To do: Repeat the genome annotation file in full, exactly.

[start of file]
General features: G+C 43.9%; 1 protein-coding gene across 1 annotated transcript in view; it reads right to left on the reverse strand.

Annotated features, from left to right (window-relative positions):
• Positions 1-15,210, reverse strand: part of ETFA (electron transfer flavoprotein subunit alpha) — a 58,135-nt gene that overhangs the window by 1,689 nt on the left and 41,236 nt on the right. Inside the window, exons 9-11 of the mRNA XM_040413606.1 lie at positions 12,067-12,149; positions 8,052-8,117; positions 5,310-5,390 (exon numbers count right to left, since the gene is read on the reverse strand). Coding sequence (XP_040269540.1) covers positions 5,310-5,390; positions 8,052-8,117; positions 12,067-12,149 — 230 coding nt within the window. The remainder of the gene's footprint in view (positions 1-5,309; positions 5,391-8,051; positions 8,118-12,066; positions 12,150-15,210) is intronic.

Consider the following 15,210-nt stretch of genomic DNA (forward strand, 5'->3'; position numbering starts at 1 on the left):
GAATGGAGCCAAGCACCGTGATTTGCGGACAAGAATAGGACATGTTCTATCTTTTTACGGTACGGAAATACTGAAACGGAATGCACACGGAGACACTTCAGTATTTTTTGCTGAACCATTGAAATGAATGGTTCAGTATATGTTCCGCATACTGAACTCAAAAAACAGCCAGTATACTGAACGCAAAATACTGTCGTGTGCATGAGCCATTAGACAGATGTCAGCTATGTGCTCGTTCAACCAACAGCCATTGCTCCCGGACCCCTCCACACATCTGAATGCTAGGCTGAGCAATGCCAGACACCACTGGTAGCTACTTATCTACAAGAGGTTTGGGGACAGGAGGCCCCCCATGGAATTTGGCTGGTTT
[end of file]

General features: G+C 43.9%; 1 protein-coding gene across 1 annotated transcript in view; it reads right to left on the reverse strand.

Annotated features, from left to right (window-relative positions):
• Positions 1-15,210, reverse strand: part of ETFA (electron transfer flavoprotein subunit alpha) — a 58,135-nt gene that overhangs the window by 1,689 nt on the left and 41,236 nt on the right. Inside the window, exons 9-11 of the mRNA XM_040413606.1 lie at positions 12,067-12,149; positions 8,052-8,117; positions 5,310-5,390 (exon numbers count right to left, since the gene is read on the reverse strand). Coding sequence (XP_040269540.1) covers positions 5,310-5,390; positions 8,052-8,117; positions 12,067-12,149 — 230 coding nt within the window. The remainder of the gene's footprint in view (positions 1-5,309; positions 5,391-8,051; positions 8,118-12,066; positions 12,150-15,210) is intronic.

Consider the following 15,210-nt stretch of genomic DNA (forward strand, 5'->3'; position numbering starts at 1 on the left):
GAATGGAGCCAAGCACCGTGATTTGCGGACAAGAATAGGACATGTTCTATCTTTTTACGGTACGGAAATACTGAAACGGAATGCACACGGAGACACTTCAGTATTTTTTGCTGAACCATTGAAATGAATGGTTCAGTATATGTTCCGCATACTGAACTCAAAAAACAGCCAGTATACTGAACGCAAAATACTGTCGTGTGCATGAGCCATTAGACAGATGTCAGCTATGTGCTCGTTCAACCAACAGCCATTGCTCCCGGACCCCTCCACACATCTGAATGCTAGGCTGAGCAATGCCAGACACCACTGGTAGCTACTTATCTACAAGAGGTTTGGGGACAGGAGGCCCCCCATGGAATTTGGCTGGTTT